Sensing Time Anew
For us to be able to fully perceive the holy days, it is first necessary that our spirits and consciences are ready to feel such music and poetry from the heavens and beyond. Those whose inner depths, outward experiences, and colors of life are only skin-deep seek truth not in their souls but elsewhere, and for them the holy days are nothing but days on a calendar determined by changing crescents in the sky.
The general atmosphere of our day has become so gravely polluted: the noise coming out of radios, televisions, car horns, airplanes, trains, ferries, trams, the unseemly and irritating sirens, and the shrieks and screams of advertising and propaganda. All of this makes it very difficult, perhaps even impossible, to sense the celestial nature of the holy days and to hear the captivating music of the realms beyond unless we undergo a comprehensive surgery of spirit and thought, and even become entirely otherworldly all over again.
Souls purged of spiritual impurities and open to heavenliness savor, as it were, such blessed slices of time that culminate with the sacred nights contained within them. Those souls smell holy days like a rose, listen to it like a musical composition, and sip it like a river of Paradise. If we could even pay slight heed, virtually all of us could perceive the rising of these months on our horizon, feel in the most enchanting manner as though we were entering a heavenly grove or celestial cove, effervesce with our entire being as though we were journeying in the realms beyond, and be unbounded from our mortality.
In actual fact, this was once our most natural state and climate: the otherworldly pleasures and celestial delights that we erstwhile sipped and savored throughout all the seasons of the year, delights most of us are now utterly deprived of. In order to experience those pleasures and delights with their retrospective grandeur we must be purified of mundane feelings, be freed from the pollution engulfing our thoughts, and deepen even more in our hopes and expectations. So long as we can accomplish this, we will be able to perceive a great many realities which are forever hidden within creation; realities that are enchanting, delicate, and moving. Then we can surpass our finite nature, especially during the blessed days and nights when the human being is enabled to travel across otherworldly horizons.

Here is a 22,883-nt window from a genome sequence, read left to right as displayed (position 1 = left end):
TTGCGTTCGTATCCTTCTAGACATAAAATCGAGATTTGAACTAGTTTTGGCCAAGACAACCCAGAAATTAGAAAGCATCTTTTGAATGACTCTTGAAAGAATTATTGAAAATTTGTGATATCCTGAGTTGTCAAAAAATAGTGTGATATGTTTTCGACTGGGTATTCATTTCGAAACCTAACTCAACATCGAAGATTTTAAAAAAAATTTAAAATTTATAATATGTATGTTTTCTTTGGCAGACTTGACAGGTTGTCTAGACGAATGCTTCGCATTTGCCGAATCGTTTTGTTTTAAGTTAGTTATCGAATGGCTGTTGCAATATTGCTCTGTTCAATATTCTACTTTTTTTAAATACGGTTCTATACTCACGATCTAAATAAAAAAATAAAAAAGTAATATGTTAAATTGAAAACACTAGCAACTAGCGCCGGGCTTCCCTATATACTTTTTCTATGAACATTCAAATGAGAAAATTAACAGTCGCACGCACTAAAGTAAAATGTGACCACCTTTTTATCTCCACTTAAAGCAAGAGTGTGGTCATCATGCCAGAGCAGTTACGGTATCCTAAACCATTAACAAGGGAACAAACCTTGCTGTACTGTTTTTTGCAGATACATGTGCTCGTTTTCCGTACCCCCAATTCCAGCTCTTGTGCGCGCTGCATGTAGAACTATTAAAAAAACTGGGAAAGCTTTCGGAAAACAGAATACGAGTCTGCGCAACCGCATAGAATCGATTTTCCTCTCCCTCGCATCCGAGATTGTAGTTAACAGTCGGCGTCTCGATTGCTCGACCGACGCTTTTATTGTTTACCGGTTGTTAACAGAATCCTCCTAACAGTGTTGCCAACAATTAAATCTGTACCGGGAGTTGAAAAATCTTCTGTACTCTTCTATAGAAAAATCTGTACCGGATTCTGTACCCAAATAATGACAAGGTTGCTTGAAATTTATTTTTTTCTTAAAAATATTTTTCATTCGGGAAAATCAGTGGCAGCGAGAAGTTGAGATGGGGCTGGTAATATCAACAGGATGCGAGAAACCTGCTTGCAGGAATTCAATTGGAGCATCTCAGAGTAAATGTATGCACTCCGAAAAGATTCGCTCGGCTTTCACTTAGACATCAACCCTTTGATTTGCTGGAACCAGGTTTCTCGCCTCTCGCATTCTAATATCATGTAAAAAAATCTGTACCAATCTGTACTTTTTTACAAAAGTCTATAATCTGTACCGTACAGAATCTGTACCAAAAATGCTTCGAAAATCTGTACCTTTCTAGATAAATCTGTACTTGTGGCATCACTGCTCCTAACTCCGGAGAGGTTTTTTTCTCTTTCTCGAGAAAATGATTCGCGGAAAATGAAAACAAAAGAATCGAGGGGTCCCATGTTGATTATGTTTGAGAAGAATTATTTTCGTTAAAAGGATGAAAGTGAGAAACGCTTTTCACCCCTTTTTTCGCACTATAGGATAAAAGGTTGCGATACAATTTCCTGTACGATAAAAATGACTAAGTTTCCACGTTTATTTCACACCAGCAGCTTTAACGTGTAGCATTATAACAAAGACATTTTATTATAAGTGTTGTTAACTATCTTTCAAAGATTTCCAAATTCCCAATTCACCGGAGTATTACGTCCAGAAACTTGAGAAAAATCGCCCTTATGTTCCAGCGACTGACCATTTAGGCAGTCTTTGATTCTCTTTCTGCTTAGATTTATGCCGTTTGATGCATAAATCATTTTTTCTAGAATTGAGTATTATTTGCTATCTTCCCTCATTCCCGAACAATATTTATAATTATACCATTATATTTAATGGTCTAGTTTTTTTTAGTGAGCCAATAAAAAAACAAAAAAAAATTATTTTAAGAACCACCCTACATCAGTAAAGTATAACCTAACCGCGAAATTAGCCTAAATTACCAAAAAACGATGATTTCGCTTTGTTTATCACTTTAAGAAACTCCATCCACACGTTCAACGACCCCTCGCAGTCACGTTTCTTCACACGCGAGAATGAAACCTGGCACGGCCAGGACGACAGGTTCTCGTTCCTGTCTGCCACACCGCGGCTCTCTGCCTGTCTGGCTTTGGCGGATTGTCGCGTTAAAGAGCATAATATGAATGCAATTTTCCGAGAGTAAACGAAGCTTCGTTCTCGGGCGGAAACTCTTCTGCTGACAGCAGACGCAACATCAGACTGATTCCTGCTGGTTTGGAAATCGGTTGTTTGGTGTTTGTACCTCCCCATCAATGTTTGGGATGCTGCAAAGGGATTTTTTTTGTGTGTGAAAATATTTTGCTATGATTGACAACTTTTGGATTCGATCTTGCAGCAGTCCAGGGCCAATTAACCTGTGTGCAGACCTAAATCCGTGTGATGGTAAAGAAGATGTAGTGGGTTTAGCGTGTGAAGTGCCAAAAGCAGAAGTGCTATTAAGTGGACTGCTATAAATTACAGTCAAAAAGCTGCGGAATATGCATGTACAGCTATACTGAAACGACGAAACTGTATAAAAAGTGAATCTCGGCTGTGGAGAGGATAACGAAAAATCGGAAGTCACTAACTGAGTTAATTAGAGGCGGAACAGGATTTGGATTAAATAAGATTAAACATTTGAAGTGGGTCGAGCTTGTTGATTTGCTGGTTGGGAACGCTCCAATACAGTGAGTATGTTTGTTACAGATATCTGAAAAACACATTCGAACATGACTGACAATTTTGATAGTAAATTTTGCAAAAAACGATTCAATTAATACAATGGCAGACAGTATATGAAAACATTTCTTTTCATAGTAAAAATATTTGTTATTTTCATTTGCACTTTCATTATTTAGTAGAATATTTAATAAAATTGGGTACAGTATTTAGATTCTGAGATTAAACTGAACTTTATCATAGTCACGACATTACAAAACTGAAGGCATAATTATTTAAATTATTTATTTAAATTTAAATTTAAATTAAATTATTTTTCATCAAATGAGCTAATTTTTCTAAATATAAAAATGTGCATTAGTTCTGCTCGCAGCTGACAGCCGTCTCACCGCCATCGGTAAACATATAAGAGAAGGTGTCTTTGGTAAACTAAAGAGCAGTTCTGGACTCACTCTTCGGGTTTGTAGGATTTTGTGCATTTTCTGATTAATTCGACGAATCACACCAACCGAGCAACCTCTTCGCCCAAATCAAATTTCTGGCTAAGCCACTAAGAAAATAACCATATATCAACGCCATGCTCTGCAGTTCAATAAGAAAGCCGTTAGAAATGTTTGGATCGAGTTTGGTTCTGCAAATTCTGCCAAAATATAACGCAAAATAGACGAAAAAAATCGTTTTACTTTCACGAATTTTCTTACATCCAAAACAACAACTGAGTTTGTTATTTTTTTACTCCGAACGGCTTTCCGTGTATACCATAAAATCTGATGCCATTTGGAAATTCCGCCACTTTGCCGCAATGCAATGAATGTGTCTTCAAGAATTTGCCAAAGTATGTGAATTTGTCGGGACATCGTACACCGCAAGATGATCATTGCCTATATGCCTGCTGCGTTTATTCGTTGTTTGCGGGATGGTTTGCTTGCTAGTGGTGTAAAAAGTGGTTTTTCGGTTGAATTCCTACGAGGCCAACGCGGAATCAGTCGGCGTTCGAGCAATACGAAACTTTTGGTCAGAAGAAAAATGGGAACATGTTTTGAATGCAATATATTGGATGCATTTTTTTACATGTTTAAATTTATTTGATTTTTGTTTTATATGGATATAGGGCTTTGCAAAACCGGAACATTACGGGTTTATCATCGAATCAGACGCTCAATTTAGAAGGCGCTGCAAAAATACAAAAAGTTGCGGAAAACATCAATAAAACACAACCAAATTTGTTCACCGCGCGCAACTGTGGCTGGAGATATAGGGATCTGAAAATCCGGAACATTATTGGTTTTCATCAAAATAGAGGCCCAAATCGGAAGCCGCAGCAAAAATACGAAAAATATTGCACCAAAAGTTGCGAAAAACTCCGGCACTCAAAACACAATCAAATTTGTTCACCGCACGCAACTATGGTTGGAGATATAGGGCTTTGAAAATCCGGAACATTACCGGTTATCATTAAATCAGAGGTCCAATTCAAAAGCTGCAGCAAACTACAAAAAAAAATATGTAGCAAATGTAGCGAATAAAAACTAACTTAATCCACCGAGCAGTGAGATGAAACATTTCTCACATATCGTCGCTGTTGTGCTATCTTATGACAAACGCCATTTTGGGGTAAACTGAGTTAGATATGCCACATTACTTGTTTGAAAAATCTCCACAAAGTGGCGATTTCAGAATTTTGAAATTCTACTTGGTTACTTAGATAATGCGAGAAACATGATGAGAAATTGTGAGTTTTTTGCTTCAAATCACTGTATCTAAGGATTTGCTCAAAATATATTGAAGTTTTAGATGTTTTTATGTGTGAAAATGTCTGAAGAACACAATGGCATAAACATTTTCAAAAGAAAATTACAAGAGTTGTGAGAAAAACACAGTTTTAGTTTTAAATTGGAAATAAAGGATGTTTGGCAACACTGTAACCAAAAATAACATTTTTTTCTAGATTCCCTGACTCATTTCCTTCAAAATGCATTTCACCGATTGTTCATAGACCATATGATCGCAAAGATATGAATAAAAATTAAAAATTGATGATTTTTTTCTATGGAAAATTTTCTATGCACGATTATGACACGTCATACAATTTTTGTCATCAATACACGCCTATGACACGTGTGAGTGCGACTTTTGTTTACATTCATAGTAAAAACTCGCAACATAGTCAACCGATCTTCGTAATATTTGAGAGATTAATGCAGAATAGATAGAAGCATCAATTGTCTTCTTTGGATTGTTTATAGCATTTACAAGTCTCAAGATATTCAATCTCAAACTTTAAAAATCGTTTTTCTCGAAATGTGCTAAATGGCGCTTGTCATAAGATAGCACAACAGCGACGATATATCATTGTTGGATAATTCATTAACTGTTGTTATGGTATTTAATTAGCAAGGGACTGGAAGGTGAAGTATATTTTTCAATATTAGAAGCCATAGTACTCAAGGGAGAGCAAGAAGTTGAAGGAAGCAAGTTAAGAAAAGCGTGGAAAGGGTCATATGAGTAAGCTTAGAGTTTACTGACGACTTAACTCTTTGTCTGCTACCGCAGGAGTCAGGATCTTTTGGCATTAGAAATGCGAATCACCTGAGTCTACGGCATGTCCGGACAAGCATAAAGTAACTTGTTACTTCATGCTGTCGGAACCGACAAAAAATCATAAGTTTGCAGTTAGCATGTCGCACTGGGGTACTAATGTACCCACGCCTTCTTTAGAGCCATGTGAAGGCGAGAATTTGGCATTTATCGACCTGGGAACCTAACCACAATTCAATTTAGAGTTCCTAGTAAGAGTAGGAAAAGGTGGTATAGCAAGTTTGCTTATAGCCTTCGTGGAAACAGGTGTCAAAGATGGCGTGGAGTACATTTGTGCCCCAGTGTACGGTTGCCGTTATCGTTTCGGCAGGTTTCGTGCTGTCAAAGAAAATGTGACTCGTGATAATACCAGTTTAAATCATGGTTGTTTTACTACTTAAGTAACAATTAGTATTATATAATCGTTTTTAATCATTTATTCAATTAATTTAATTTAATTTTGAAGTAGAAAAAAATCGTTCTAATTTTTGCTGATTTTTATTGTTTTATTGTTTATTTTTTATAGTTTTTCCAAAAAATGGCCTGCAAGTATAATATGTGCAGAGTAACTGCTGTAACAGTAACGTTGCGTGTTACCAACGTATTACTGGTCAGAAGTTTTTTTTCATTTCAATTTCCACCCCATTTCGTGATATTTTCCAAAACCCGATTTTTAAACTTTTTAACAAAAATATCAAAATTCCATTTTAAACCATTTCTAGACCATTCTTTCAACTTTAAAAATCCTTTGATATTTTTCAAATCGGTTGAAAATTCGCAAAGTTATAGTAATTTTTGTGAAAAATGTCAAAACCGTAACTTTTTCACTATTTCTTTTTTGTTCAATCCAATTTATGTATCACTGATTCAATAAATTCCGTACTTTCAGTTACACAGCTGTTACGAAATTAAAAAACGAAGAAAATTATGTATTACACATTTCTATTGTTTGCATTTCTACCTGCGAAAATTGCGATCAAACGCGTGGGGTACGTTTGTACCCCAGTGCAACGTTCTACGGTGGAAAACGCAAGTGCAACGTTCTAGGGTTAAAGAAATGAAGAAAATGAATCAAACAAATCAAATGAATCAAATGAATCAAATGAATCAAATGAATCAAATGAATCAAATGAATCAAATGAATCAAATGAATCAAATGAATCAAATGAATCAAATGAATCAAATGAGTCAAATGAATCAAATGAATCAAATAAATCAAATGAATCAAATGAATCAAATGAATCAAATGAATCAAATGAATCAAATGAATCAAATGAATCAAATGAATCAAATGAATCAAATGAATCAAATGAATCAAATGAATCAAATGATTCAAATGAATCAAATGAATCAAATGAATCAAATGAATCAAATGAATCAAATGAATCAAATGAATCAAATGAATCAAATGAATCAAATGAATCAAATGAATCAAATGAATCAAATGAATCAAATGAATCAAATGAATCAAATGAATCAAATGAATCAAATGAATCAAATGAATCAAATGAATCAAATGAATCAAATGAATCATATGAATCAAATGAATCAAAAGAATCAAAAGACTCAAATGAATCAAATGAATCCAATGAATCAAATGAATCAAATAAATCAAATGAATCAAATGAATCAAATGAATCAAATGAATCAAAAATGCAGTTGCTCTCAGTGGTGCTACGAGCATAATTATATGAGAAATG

Indeed, for those who are able to listen to creation with the ear of their heart each of the sacred days and nights become, so to speak, a poet and composer murmuring something through the tongue of the worlds beyond. What wonders they whisper to us! Pushing aside other images and clamor enveloping our carnality, the breezes we feel and experience enable us to reach the unknown and magical slopes of the Hereafter through the special doorways and corridors in the depths of our heart, which open to the other realm and intoxicate us with the pleasure of beholding them. In such a world of reflections, mornings bring the intoxication of taking the first step into Paradise, afternoons are adorned with the delight of throwing off the day's weariness with a vision of the Beloved, evenings with the joy of walking in twilight towards ultimate reunion, nights with the unfathomable beauties of austerity, and each passes by our heart's horizon with a different pleasure and jubilation.
This is especially true on the specially designated sacred dates which are the coronets of the night realm, the pinnacles of time closest to God that serve like a quay, harbor, or a launching platform leading to the Divine. On such days and nights, hearts shine with a special sensibility; as the spirit flutters towards eternity in an extraordinary manner, everything accompanies the eternal ode of the realms beyond, a complete celestial charm surrounds everyplace, and a melody of prayer that is impossible to describe envelops every bosom.